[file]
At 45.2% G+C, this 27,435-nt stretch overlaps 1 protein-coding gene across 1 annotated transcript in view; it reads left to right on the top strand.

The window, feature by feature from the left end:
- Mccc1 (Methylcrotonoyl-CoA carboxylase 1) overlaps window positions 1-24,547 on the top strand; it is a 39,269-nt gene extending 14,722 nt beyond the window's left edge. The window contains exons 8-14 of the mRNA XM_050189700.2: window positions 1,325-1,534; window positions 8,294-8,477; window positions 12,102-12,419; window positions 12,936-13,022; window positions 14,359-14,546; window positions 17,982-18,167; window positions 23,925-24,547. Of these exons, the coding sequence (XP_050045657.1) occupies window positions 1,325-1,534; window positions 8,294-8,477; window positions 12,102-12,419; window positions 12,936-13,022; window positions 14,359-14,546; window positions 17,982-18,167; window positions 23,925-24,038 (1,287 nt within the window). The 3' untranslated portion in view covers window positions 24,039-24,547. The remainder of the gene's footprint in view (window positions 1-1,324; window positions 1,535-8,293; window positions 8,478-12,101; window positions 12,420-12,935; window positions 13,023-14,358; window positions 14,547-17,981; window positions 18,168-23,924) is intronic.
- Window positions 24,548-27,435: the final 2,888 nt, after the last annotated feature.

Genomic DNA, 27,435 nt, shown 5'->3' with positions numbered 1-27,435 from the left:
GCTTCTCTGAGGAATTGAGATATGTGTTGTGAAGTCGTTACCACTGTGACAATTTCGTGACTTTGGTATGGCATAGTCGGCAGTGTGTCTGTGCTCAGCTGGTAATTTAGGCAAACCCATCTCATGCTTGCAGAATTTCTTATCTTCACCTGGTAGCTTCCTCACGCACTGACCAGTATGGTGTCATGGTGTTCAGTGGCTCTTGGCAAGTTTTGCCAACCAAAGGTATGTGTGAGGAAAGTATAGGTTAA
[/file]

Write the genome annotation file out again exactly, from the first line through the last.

At 45.2% G+C, this 27,435-nt stretch overlaps 1 protein-coding gene across 1 annotated transcript in view; it reads left to right on the top strand.

The window, feature by feature from the left end:
- Mccc1 (Methylcrotonoyl-CoA carboxylase 1) overlaps window positions 1-24,547 on the top strand; it is a 39,269-nt gene extending 14,722 nt beyond the window's left edge. The window contains exons 8-14 of the mRNA XM_050189700.2: window positions 1,325-1,534; window positions 8,294-8,477; window positions 12,102-12,419; window positions 12,936-13,022; window positions 14,359-14,546; window positions 17,982-18,167; window positions 23,925-24,547. Of these exons, the coding sequence (XP_050045657.1) occupies window positions 1,325-1,534; window positions 8,294-8,477; window positions 12,102-12,419; window positions 12,936-13,022; window positions 14,359-14,546; window positions 17,982-18,167; window positions 23,925-24,038 (1,287 nt within the window). The 3' untranslated portion in view covers window positions 24,039-24,547. The remainder of the gene's footprint in view (window positions 1-1,324; window positions 1,535-8,293; window positions 8,478-12,101; window positions 12,420-12,935; window positions 13,023-14,358; window positions 14,547-17,981; window positions 18,168-23,924) is intronic.
- Window positions 24,548-27,435: the final 2,888 nt, after the last annotated feature.

Genomic DNA, 27,435 nt, shown 5'->3' with positions numbered 1-27,435 from the left:
GCTTCTCTGAGGAATTGAGATATGTGTTGTGAAGTCGTTACCACTGTGACAATTTCGTGACTTTGGTATGGCATAGTCGGCAGTGTGTCTGTGCTCAGCTGGTAATTTAGGCAAACCCATCTCATGCTTGCAGAATTTCTTATCTTCACCTGGTAGCTTCCTCACGCACTGACCAGTATGGTGTCATGGTGTTCAGTGGCTCTTGGCAAGTTTTGCCAACCAAAGGTATGTGTGAGGAAAGTATAGGTTAA